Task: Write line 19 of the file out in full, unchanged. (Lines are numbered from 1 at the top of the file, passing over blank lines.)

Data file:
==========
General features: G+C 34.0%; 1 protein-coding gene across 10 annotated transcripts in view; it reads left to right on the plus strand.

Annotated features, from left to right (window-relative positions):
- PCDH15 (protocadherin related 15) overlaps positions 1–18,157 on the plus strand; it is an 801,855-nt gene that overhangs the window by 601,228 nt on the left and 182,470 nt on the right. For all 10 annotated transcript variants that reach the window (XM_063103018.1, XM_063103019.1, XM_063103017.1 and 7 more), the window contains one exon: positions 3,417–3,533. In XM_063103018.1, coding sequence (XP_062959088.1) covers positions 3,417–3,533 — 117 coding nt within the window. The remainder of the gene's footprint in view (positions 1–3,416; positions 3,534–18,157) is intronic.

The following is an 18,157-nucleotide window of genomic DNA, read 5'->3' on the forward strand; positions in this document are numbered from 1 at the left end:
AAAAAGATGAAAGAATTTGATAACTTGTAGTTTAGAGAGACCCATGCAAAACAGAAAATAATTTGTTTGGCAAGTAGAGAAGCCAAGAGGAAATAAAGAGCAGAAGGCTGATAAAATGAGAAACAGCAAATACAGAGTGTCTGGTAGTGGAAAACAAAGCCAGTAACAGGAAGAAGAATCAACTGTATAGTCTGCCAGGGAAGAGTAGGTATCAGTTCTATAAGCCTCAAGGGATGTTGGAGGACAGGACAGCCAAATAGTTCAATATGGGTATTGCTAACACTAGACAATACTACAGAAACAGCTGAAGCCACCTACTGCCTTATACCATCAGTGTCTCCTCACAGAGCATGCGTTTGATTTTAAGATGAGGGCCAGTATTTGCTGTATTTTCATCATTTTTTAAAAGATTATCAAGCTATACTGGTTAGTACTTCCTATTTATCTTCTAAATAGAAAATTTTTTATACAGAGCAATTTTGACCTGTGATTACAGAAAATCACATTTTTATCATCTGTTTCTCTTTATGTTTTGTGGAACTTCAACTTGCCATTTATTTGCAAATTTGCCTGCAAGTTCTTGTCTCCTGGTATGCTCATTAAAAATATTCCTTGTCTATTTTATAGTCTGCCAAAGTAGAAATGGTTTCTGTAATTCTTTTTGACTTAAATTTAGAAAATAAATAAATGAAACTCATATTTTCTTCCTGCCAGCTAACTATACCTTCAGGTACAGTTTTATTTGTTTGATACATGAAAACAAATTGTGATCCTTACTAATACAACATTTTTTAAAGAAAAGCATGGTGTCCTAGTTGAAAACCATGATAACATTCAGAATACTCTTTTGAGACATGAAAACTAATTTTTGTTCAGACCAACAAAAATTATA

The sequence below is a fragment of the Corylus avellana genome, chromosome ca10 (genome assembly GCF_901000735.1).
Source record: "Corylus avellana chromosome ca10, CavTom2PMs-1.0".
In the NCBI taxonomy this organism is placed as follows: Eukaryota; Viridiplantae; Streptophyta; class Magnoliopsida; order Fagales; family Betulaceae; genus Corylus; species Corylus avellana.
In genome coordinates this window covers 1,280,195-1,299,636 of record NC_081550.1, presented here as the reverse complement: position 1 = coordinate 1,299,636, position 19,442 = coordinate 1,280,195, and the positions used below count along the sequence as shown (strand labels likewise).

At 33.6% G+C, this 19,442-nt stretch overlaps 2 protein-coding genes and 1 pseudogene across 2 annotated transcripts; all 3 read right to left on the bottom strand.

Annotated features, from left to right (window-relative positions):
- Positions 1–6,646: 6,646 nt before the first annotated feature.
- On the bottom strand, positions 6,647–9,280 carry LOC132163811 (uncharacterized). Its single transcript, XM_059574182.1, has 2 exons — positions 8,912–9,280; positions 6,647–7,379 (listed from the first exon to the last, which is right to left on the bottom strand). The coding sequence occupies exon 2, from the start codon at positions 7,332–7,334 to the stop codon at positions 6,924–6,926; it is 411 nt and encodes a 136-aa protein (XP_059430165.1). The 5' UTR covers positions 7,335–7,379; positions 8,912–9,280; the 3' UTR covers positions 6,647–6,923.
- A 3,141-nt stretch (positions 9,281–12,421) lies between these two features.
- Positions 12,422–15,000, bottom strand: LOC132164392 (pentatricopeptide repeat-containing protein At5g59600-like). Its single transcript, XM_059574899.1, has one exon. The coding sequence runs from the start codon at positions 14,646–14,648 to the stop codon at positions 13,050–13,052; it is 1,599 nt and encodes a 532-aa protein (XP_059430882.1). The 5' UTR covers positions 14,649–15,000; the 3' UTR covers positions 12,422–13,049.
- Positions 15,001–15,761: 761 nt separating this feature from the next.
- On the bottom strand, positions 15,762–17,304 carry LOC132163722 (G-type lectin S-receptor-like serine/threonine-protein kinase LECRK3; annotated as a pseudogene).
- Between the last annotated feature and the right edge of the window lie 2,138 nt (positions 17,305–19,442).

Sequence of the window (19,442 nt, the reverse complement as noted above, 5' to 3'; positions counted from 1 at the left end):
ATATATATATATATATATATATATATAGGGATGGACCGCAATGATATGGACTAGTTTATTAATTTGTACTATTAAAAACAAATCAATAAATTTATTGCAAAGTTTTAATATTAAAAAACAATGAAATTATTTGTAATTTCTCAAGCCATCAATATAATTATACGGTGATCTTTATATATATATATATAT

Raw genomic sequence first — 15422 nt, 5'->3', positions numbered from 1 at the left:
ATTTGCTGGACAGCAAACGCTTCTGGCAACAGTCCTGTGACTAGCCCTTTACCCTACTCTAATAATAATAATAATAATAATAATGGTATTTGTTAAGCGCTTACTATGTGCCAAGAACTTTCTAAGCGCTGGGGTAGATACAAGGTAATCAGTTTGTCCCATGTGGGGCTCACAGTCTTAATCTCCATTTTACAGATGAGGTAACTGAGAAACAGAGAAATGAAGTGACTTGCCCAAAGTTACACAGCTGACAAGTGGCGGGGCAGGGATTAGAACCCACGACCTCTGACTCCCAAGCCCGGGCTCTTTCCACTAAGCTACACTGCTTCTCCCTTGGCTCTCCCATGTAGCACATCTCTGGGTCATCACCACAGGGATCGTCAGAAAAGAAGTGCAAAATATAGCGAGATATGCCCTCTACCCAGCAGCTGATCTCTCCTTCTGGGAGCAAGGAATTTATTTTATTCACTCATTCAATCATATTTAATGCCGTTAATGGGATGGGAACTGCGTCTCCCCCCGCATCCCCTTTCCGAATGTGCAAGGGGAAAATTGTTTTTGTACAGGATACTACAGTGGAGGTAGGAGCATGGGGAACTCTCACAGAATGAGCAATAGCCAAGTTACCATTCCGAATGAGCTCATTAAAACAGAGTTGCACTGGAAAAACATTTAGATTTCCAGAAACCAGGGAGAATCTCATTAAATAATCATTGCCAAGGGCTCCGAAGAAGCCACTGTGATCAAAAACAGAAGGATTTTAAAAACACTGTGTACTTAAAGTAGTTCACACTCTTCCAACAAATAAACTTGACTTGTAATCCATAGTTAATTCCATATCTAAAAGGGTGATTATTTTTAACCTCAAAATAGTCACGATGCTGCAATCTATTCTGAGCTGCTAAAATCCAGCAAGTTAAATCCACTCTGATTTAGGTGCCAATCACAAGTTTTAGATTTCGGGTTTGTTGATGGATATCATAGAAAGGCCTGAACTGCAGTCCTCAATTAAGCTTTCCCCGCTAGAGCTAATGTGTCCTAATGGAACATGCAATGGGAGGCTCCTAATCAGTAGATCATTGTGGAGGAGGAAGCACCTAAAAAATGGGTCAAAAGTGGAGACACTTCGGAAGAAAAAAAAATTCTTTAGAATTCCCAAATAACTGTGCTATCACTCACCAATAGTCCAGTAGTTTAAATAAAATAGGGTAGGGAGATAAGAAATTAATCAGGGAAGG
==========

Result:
Sequence of the window (19,442 nt, the reverse complement as noted above, 5' to 3'; positions counted from 1 at the left end):